Don't forget about Tyreke Evans of Memphis. He is currently running the point for them and is doing a darn good job of it.
A mid-season position change that seems to have changed the complexion of his team's season is certainly a good enough reason to revisit the topic of one of the NCAA's most talented freshman. Tyreke Evans was asked to handle the point guard duties for Memphis full-time after a home loss to Syracuse that dropped his team out the top-25 for the first time in over three years, and his team is undefeated since. They are currently ranked 5th overall in the nation, and Evans in turn is gaining steam for being awarded national freshman of the year honors.
It's not quite clear why analysts (or his coaching staff for that matter) are so surprised at the success he's found at the point—it was after all the only position we've ever saw him play from watching him in high school, prep school and the AAU circuit over the last three years. Clearly he is not “learning the position from scratch” like many have suggested.
Playing on the ball full-time, Evans has improved his efficiency while developing into the #1 scorer in this freshman class—putting up a terrific 23 points per-40 minutes pace adjusted. He also ranks as one of the top rebounding guards in college basketball, pulling down over 7 per-40, and is also one of the top ball-thieves at 3.1 steals per-40. His productivity in those categories is terrific all things considered. The problem is that he's almost amongst the NCAA leaders in field goal attempts and turnovers (at a dismal 4.5 per-40), highlighting one of his biggest flaws—his shoot-first mentality.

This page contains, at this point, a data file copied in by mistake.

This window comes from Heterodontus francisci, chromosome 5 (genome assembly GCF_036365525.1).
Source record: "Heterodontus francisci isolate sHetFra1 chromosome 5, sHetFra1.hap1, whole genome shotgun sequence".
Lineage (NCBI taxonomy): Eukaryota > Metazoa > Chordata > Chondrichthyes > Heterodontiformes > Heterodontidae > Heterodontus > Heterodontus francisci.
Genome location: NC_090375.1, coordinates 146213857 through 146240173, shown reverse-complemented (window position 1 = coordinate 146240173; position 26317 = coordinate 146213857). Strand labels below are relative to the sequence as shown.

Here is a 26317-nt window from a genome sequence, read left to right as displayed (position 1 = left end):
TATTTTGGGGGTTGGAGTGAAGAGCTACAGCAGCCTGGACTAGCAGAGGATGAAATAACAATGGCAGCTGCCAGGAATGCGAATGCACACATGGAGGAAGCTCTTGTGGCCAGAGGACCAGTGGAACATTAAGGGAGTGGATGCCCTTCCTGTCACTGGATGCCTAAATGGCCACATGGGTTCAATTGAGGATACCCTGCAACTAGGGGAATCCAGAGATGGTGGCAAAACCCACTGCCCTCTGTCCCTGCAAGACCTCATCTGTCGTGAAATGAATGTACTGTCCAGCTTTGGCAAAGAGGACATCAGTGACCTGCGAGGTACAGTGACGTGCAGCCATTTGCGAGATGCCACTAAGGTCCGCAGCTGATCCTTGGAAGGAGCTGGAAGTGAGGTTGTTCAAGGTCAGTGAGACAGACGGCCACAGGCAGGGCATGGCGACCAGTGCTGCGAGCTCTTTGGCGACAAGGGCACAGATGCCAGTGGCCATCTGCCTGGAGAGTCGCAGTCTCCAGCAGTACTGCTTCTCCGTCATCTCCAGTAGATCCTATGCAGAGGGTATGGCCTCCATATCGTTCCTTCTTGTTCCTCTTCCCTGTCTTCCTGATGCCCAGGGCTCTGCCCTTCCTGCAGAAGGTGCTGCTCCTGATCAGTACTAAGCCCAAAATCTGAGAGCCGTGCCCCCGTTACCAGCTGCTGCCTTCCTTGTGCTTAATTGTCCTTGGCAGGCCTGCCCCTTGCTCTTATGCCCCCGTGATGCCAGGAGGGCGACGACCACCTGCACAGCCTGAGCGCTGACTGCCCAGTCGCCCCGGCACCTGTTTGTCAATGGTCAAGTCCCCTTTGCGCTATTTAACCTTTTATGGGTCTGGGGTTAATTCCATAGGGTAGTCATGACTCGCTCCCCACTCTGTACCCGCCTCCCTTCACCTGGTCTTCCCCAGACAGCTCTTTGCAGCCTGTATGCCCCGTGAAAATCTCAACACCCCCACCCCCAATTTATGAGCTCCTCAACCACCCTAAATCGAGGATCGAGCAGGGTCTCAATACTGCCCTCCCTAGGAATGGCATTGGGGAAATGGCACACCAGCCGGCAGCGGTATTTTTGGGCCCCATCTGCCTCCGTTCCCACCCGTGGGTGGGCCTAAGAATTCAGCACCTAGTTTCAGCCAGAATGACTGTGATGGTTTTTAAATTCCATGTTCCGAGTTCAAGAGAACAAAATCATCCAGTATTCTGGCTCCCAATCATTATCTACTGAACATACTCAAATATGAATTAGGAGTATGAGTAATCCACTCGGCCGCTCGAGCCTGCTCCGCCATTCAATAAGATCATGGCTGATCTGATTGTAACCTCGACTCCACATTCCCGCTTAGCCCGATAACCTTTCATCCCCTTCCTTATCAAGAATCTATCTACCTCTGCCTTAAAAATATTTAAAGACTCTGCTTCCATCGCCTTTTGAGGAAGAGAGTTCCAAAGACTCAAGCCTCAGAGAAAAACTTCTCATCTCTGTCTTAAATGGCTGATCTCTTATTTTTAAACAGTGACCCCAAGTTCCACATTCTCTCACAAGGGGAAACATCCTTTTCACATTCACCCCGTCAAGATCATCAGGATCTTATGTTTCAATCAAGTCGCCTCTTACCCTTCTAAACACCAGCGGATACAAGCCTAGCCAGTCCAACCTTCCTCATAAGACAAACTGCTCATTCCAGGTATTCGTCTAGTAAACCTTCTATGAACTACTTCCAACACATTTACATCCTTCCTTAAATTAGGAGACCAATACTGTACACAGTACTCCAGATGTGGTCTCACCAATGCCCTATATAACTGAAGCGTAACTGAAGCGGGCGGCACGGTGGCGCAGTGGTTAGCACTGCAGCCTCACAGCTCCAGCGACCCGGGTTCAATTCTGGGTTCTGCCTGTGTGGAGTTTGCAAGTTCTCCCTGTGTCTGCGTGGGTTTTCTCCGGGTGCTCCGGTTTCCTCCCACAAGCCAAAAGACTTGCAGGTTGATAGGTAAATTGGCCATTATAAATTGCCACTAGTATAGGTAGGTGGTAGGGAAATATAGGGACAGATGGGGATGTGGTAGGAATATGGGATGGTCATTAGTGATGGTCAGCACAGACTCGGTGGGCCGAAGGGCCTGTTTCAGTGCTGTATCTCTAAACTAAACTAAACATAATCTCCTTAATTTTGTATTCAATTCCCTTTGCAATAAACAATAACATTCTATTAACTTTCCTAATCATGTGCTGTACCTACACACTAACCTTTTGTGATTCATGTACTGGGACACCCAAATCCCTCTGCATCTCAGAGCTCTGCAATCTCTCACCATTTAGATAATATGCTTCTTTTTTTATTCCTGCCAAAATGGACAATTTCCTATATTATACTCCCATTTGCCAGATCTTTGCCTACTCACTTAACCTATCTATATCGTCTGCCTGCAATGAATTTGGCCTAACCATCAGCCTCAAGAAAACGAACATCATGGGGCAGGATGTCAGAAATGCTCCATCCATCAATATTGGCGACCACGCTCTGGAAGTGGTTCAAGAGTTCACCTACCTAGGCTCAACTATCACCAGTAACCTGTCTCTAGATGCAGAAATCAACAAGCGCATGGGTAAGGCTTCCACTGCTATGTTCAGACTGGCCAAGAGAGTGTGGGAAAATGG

It's pretty obvious what Evans offers as a prospect, as he's one of the premier shot-creators in the country, despite being only 19 years old. His combination of strength, aggressiveness and scoring instincts is almost unparalleled at this level, and should translate to the
NBAlevel effectively when you consider his terrific footwork, body control, and hesitation moves. He does an excellent job pushing the ball up the floor in transition, can create (and finish) with either hand almost equally as well, and is an absolute bulldozer slashing his way through the paint and creating contact at the rim. While not an incredible leaper, Evans knows how to get to the free throw line, which helps minimize the fact that he's not an incredible finisher percentage wise (just 50%). He's also become pretty effective at finding teammates off the dribble, which has helped him rack up a decent amount of assists.
Defensively, Evans has gotten better as the season has moved on, particularly on the ball. His terrific wingspan helps him tremendously in terms of contesting shots on the perimeter, and his excellent knack for getting in the passing lanes makes him a true nuisance with the way Memphis likes to press. Evans loses his focus from time to time in the half-court and tends to get out of his stance, also not doing a great job fighting through ball-screens. His potential on this end is impressive, though, and it wouldn't be shocking to see him be able to defend both guard positions in the NBA when it's all said and done.